25 February, 2019

Breaking Down The Stigma Of Post-Partum Depression

Eden Health Care Services is hoping to raise awareness over how common post-partum depression can be.

“Post-partum depression is something we triage very high, we look at this as a priority,” Dana Human says.

Dana Human, Program Director at Eden Mental Health Centre & Community Intensive Case Management Program.

Human is the Program Director at Eden Mental Health Centre &
Community Intensive Case Management Program. She explains women enter a
natural adjustment period after childbirth, “many moms experience it in
many different ways and have many different emotions.”

However, she nearly 75 percent of new mothers experience “baby blues”
during the transition time, a two-week period of feeling sad,
overwhelmed, anxious and tired.

If the symptoms don’t go away after two weeks, Human says mothers are often experiencing post-partum depression.

“There’s no single cause… it can be physical, hormonal, social,
psychological and emotional. All these factors play a huge role in any
depression,” Human says, adding it varies from one person to the next.

“Many of the moms I know just couldn’t control the crying episodes.
They’re consistently tired even after a good rest, some have trouble
falling asleep and others have the complete opposite… just wanting to
sleep all the time.”

The biggest concern is families need to be the most open and honest
about; having thoughts of death and suicide, even taking the life of
their child. “We have to make it a norm for moms to come in and talk
with their doctors, public health nurses… and tell them about what
they’re experiencing.”

“There are lots of ways to get mom back on a healthy track and they need the help of a healthcare professional.”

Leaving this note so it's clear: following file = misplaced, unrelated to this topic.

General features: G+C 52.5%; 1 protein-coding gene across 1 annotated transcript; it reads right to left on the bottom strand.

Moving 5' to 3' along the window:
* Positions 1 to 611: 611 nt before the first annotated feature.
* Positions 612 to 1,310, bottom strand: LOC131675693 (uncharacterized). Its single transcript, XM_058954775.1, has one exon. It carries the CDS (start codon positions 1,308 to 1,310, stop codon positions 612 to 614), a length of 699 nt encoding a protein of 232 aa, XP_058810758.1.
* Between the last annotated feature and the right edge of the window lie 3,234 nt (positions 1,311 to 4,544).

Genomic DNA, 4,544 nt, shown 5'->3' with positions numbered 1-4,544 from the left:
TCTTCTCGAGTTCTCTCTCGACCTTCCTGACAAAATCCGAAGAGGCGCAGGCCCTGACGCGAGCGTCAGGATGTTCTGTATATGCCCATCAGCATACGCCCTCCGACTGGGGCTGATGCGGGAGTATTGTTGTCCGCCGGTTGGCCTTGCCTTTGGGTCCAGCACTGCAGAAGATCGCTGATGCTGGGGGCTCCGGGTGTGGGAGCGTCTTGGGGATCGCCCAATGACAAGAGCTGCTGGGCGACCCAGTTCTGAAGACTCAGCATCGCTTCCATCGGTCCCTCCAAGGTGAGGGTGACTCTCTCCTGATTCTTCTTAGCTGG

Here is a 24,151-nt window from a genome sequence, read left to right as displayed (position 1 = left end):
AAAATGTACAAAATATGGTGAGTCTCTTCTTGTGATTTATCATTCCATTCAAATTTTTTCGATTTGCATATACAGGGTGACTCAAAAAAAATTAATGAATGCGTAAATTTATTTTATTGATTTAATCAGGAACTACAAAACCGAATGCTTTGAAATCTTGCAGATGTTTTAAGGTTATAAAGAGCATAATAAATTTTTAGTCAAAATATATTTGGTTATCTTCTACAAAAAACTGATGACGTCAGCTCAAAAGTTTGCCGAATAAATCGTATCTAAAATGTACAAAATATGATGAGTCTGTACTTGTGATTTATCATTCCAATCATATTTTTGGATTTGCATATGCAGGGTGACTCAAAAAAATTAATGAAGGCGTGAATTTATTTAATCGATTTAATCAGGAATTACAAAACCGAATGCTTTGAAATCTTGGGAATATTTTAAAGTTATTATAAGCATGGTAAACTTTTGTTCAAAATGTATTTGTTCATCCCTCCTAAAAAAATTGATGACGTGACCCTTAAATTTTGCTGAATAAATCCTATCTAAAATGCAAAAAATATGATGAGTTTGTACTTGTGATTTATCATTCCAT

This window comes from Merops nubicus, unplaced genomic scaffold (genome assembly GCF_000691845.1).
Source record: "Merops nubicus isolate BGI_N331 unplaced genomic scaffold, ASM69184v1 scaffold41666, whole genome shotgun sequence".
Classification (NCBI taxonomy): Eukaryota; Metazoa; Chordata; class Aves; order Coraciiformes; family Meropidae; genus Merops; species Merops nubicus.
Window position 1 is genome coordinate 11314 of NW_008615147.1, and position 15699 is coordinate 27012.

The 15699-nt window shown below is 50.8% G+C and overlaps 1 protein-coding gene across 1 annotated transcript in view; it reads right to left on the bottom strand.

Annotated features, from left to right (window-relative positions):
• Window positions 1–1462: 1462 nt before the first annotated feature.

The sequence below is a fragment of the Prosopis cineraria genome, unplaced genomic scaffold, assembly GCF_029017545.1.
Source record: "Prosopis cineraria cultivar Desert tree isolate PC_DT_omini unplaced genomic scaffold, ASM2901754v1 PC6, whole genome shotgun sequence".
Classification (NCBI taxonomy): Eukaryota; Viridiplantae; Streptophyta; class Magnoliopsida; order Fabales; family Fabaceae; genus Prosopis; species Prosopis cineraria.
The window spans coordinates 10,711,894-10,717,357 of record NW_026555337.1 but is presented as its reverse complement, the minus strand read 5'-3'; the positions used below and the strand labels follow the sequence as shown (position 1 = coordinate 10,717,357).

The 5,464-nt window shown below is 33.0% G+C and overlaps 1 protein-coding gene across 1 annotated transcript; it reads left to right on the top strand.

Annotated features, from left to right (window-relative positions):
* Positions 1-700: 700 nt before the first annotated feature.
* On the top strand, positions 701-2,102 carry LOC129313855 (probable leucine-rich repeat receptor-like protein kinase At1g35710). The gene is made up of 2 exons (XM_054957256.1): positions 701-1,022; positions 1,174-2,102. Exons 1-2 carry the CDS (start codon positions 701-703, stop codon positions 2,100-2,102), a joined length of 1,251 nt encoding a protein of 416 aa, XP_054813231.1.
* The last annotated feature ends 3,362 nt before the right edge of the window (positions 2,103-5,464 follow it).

Human notes every woman is different and responds to different supports, from counselling to medication in some circumstances.

In the end, family and friends have the most important role. “They
have to be able to keep an eye on the new mom, talk to the mom on how
she’s feeling… and give her a break from the baby at times.”

“It comes down to small things like helping moms with chores and giving them reassurance and encouragement.”

“Too many women suffer in silence due to the fear of being seen as a
bad mom… and of course the awful stigma that people can still have of
mental health,” Human says. “We have to remember this can affect any mom
and we just need to reassure them it’s not their fault and the sooner
they get help, the sooner they’ll feel better.”

Anyone in crisis or experiencing thoughts of self-harm or harm
towards their baby are encouraged to call Southern Health Sante Sud
crisis line anytime at 1-888-617-7715.

“We need to break down the stigma barriers and make it ok for people to talk about this and get the help they need.”

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